Shift from continental strategies to the maritime sphere:
A paradigm shift from continental strategies to maritime strategy is needed because of the following reasons:
- Unlike in the continental sphere where India seems to be hemmed in by China-Pakistan collusion, the maritime sphere is wide open to India to undertake coalition building, rule setting, and other forms of strategic exploration.
- Unlike in the continental sphere, there is a growing great power interest in the maritime sphere, especially with the arrival of the concept of ‘Indo-Pacific’. The Euro-American interest in India’s land borders with Pakistan and China is negligible, and more so, there is little any country can do to help India in its continental contestations.
- The situation in the maritime sphere is the exact opposite: great powers remain ever more interested in the maritime sphere and this interest has grown substantially since the coinage of Indo-Pacific. For instance, Germany recently released its Indo-Pacific guidelines following the example of France which brought out its Indo-Pacific strategy last year.
- Beijing’s bullying behaviour in the South China Sea in particular and the region in general has generated a great deal of willingness among the Euro-American powers and the countries of the region, including Australia and Japan, to push back Chinese unilateralism. This provides New Delhi with a unique opportunity to enhance its influence and potentially checkmate the Chinese ambitions in the region.
- The maritime space is a lot more important to China than engaging in opportunistic land grab attempts in the Himalayas, thanks to the massive Chinese trade that happens via the Oceanic routes and the complex geopolitics around the maritime chokepoints which can potentially disrupt that trade.
- Organization like the Bay of Bengal Initiative for Multi Sectoral Technical and Economic Cooperation (BIMSTEC) may provide equal leverage as a key transit route between the Indian and the Pacific Oceans, placed at the intersection of the Chinese and the Indian strategic interests, thereby fuelling India’s Act East Policy as well as deeper integration with ASEAN equally.
- The various conceptions and interpretations associated finally culminate into the creation of better multilateral platforms for India with like-minded partners in the region, for example, the idea of creating the ‘Quad’ or a quadrilateral partnership (with USA, Japan, Australia and India) or strengthened bilateral naval exercises demanding a strategic vision for the future. It is only through a renewed geopolitical scenario that India would be able to make its mark in the new vision of the global maritime outlook.
Importance of Indian Ocean for India:
- Long Maritime Boundary:With a coastline of over 7,500 km, India has a natural interest in enhancing maritime security.
- Securing Sea lanes of Communication:In the Indian Ocean, three major Sea Lanes Of Communication (SLOCS) play a crucial role in the energy security and economic prosperity:
- SLOC connecting the Red Sea to the Indian Ocean through the Bab al-Mandab(that transports the bulk of Asia’s international trade with its major trading partners in Europe and America),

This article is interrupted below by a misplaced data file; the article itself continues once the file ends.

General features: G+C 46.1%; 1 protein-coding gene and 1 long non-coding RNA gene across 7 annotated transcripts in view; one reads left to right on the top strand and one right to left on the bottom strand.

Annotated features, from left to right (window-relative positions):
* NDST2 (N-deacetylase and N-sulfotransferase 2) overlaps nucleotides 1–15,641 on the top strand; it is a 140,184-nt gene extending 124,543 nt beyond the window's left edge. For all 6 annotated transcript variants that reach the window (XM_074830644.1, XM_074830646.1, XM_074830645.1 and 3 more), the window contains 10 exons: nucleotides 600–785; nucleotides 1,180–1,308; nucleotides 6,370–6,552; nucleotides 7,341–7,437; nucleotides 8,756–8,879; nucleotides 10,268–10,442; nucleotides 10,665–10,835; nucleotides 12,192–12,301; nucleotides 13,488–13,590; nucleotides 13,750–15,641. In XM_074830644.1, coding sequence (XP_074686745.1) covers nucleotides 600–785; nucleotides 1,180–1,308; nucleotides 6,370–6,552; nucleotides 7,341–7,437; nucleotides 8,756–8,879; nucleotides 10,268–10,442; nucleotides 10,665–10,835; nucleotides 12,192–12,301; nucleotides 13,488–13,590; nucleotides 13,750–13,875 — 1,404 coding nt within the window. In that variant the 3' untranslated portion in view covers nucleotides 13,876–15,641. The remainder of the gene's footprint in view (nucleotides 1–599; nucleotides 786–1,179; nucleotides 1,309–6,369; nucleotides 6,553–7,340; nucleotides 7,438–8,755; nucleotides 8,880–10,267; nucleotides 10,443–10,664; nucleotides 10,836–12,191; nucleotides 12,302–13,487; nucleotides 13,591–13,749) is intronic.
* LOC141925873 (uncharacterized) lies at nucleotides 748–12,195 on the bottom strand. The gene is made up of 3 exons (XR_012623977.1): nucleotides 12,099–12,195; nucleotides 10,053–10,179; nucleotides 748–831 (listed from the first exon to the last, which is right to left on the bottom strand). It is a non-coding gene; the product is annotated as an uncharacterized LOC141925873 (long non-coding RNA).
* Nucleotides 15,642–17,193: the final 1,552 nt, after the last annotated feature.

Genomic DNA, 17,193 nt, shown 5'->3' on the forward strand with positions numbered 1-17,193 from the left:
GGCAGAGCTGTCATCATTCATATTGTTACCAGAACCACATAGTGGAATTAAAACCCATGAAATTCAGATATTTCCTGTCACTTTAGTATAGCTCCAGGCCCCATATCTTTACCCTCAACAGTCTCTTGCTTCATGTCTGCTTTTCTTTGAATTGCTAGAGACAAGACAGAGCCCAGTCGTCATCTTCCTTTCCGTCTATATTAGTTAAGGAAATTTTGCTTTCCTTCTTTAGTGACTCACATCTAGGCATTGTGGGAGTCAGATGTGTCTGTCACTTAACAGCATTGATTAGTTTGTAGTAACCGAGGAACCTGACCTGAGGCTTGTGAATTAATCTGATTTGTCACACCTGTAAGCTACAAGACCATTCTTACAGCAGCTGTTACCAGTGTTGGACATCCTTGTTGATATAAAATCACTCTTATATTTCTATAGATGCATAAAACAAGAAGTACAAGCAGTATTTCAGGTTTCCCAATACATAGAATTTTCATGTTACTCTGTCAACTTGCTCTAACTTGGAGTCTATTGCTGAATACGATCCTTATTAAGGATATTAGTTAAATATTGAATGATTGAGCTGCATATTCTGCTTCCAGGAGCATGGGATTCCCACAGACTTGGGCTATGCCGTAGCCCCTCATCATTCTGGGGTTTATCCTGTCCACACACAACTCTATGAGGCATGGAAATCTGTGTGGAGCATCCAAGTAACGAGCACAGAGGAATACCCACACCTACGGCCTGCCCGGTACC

- SLOC connecting thePersian Gulf to the Indian Ocean through the Strait of Hormuz (transporting the bulk of energy exports to major import destinations like India, ASEAN, and East Asia),
- SLOC connecting theIndian and Pacific Oceans through the Straits of Malacca (integral to the smooth flow of trade with ASEAN, East Asia, Russia’s Far East and the US).
- The Indian Ocean region transports 75% of the world’s maritime trade and 50% of daily global oil consumption.
Other Advantages of having a robust maritime strategy:
- Protection from sea-based threats to India’s territorial integrity.
- Ensuring Stability in India’s maritime neighbourhood.
- Creation, development, and sustenance of a ‘Blue’ Economy, incorporating
- The preservation, promotion, pursuit and protection of offshore infrastructure and maritime resources within and beyond the Maritime Zones of India (MZI).
- The promotion, protection and safety of India’s overseas and coastal seaborne trade and her Sea Lines of Communication (SLOCs), and, the ports that constitute the nodes of this trade; and Support to marine scientific research, including that in Antarctica and the Arctic.
- The provision of holistic maritime security — i.e., freedom from threats arising ‘in’ or ‘from’ the sea.
- Provision of support succour and extrication-options to the Indian Diaspora.
- Obtaining and retaining a regionally favourable geostrategic maritime-position.
- India’s maritime security challenges and opportunities are both complex and varied.
- Despite being smallest of the three armed forces, the Indian Navy ably complemented by the Indian Coastguard has acquired a creditable profile in the extended Indian Ocean region. Whether it is Tsunami 2004 or humanitarian efforts, the Indian Navy has made the nation proud.
- There is much merit in India formulating and executing a maritime strategy that is focussed upon attaining the objectives arising from a detailed analysis of the country’s principal maritime interests.
- This ‘interests-based approach’ should be at the heart of India’s maritime strategy, wherein India recognises — and leads regional recognition — that the geo-economic goals that the country seeks to achieve in this century are increasingly referenced to the maritime domain.